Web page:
“But we have an idea of some­thing around 160,000 to 180,000 liters, not count­ing the rest of Brazil,” he added. “I would say that our com­pany will be respon­si­ble for one-third of this expected pro­duc­tion.”

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Contrasting weather con­di­tions in the two regions, which are sep­a­rated by about 900 kilo­me­ters, played a lead­ing role in deter­min­ing the suc­cess of the har­vests.

“The 2018 winter was not too coop­er­a­tive and didn’t pro­vide us with the nec­es­sary total hours of chilly weather, which is a direct reason why the crop is much below the expec­ta­tions,” Weiss said.

Polillo added that after a promis­ing spring, pro­duc­ers in the Serra da Mantiqueira were opti­mistic, but unsea­son­able rain pre­vented trees from being able to pol­li­nate prop­erly.

“In the spring there were a lot of flow­ers on the trees and grow­ers were very opti­mistic, but when they began to open and were being pol­li­nated, it started to rain a lot and the flow­ers could not be pol­li­nated,” she said. “Now, the trees only have a few fruits.”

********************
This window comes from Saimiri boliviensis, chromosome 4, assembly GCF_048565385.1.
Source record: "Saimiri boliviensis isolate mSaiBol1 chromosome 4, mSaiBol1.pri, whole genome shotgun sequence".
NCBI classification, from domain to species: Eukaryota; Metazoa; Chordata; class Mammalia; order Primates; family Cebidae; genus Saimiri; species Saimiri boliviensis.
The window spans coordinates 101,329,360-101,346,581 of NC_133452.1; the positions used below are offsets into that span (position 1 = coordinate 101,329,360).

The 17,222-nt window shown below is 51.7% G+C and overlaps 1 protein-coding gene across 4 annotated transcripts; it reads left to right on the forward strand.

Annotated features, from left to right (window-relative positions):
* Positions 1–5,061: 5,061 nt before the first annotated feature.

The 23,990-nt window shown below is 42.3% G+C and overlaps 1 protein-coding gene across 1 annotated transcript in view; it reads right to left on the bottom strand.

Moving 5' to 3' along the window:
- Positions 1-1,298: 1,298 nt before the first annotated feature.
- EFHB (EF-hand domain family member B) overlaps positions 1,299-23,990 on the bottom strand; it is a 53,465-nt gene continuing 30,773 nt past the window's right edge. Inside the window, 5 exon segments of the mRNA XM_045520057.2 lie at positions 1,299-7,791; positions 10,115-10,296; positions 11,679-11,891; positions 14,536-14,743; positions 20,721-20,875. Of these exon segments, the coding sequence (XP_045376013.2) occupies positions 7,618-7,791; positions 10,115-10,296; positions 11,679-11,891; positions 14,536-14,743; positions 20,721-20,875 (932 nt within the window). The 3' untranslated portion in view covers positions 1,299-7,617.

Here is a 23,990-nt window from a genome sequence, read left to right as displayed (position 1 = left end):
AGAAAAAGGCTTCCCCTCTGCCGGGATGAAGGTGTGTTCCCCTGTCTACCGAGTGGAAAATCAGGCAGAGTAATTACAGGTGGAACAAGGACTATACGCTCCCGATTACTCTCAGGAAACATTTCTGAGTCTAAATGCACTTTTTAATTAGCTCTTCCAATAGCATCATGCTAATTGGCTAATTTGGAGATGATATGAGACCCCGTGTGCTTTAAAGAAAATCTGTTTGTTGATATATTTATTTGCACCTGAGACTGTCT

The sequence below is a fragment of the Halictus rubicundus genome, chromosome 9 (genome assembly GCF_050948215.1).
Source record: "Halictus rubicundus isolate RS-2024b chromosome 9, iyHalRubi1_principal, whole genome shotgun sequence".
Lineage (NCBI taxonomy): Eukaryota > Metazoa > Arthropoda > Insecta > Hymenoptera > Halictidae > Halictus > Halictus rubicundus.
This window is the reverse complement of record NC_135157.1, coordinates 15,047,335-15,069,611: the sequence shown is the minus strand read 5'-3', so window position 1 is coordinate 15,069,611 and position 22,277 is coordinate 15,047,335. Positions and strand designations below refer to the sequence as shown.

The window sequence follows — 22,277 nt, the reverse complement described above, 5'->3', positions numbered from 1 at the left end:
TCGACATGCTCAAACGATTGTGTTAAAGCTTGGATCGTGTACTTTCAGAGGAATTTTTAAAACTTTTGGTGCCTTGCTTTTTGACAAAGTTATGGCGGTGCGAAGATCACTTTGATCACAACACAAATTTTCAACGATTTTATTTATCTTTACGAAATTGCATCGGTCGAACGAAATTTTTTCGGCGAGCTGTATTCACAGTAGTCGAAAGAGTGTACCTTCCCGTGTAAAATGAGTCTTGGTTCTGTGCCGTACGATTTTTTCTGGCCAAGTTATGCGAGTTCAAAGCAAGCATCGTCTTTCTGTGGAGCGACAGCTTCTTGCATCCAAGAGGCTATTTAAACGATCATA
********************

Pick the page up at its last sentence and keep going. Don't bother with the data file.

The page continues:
Meanwhile in Rio Grande do Sul, the weather con­di­tions were ideal for olive oil pro­duc­tion.

“After a per­fect winter with low tem­per­a­tures and no rain during the flow­er­ing period, we are expect­ing to have a great har­vest,” Marchetti said.

See more: An Interview with Rafael Marchetti

The unique weather and his­tory of the Serra da Mantiqueira greatly impact the flavor pro­files and chem­i­cal com­po­si­tion of the result­ing oils, both for better and worse. Too much rain, as was the case this year, seeps into the soils and lowers the polyphe­nol counts in the olives.

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Many of these olive trees are also grown in and around coffee plan­ta­tions, which dom­i­nated the region’s econ­omy and ecol­ogy for cen­turies.

“Acidity from coffee plants has also affected olive trees, pos­si­bly low­er­ing polyphe­nols too,” Polillo said. “The com­bi­na­tion of these fac­tors make the result­ing olive oil unique, with low bit­ter­ness, low pun­gency and high fruiti­ness.”

Brazil only pro­duces extra virgin olive oils. These are fresh, have a lively color, a unique fruity aroma and are mainly bot­tled by the pro­duc­ers, who tend to har­vest olives ear­lier in the season and pro­duce blends from var­i­ous vari­eties.

“Brazilian pro­duc­ers are all rel­a­tively new and as the har­vest sea­sons progress they are get­ting better and bring­ing in experts, such as Antonio Lauro, to come and advise them over best prac­tices,” Polillo said.